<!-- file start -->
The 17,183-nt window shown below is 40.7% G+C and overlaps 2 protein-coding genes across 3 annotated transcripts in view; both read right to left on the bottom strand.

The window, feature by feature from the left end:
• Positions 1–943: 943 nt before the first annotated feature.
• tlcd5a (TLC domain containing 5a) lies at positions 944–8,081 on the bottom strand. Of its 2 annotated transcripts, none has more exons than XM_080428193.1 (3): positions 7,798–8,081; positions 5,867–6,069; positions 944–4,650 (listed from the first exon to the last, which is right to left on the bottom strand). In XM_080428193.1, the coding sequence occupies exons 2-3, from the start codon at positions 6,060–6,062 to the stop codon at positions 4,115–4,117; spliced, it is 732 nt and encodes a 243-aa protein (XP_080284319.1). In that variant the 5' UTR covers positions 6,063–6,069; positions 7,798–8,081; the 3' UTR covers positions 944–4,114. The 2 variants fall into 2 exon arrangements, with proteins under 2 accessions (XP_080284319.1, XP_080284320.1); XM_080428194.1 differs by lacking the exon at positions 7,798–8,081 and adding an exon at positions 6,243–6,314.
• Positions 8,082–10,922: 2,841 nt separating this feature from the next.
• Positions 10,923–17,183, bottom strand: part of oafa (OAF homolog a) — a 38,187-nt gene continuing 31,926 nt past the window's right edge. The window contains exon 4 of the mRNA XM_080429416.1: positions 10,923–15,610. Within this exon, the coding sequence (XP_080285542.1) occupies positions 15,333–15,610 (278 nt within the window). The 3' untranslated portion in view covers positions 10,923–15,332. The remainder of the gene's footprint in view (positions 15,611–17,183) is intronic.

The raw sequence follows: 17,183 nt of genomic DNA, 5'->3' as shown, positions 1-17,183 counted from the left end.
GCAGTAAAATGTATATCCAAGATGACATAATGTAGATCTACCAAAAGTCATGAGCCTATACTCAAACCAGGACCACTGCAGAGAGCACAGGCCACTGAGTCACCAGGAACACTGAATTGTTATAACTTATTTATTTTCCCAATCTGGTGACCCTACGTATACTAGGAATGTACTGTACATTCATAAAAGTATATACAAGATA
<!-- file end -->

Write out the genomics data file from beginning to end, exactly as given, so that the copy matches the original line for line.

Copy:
The 17,183-nt window shown below is 40.7% G+C and overlaps 2 protein-coding genes across 3 annotated transcripts in view; both read right to left on the bottom strand.

The window, feature by feature from the left end:
• Positions 1–943: 943 nt before the first annotated feature.
• tlcd5a (TLC domain containing 5a) lies at positions 944–8,081 on the bottom strand. Of its 2 annotated transcripts, none has more exons than XM_080428193.1 (3): positions 7,798–8,081; positions 5,867–6,069; positions 944–4,650 (listed from the first exon to the last, which is right to left on the bottom strand). In XM_080428193.1, the coding sequence occupies exons 2-3, from the start codon at positions 6,060–6,062 to the stop codon at positions 4,115–4,117; spliced, it is 732 nt and encodes a 243-aa protein (XP_080284319.1). In that variant the 5' UTR covers positions 6,063–6,069; positions 7,798–8,081; the 3' UTR covers positions 944–4,114. The 2 variants fall into 2 exon arrangements, with proteins under 2 accessions (XP_080284319.1, XP_080284320.1); XM_080428194.1 differs by lacking the exon at positions 7,798–8,081 and adding an exon at positions 6,243–6,314.
• Positions 8,082–10,922: 2,841 nt separating this feature from the next.
• Positions 10,923–17,183, bottom strand: part of oafa (OAF homolog a) — a 38,187-nt gene continuing 31,926 nt past the window's right edge. The window contains exon 4 of the mRNA XM_080429416.1: positions 10,923–15,610. Within this exon, the coding sequence (XP_080285542.1) occupies positions 15,333–15,610 (278 nt within the window). The 3' untranslated portion in view covers positions 10,923–15,332. The remainder of the gene's footprint in view (positions 15,611–17,183) is intronic.

The raw sequence follows: 17,183 nt of genomic DNA, 5'->3' as shown, positions 1-17,183 counted from the left end.
GCAGTAAAATGTATATCCAAGATGACATAATGTAGATCTACCAAAAGTCATGAGCCTATACTCAAACCAGGACCACTGCAGAGAGCACAGGCCACTGAGTCACCAGGAACACTGAATTGTTATAACTTATTTATTTTCCCAATCTGGTGACCCTACGTATACTAGGAATGTACTGTACATTCATAAAAGTATATACAAGATA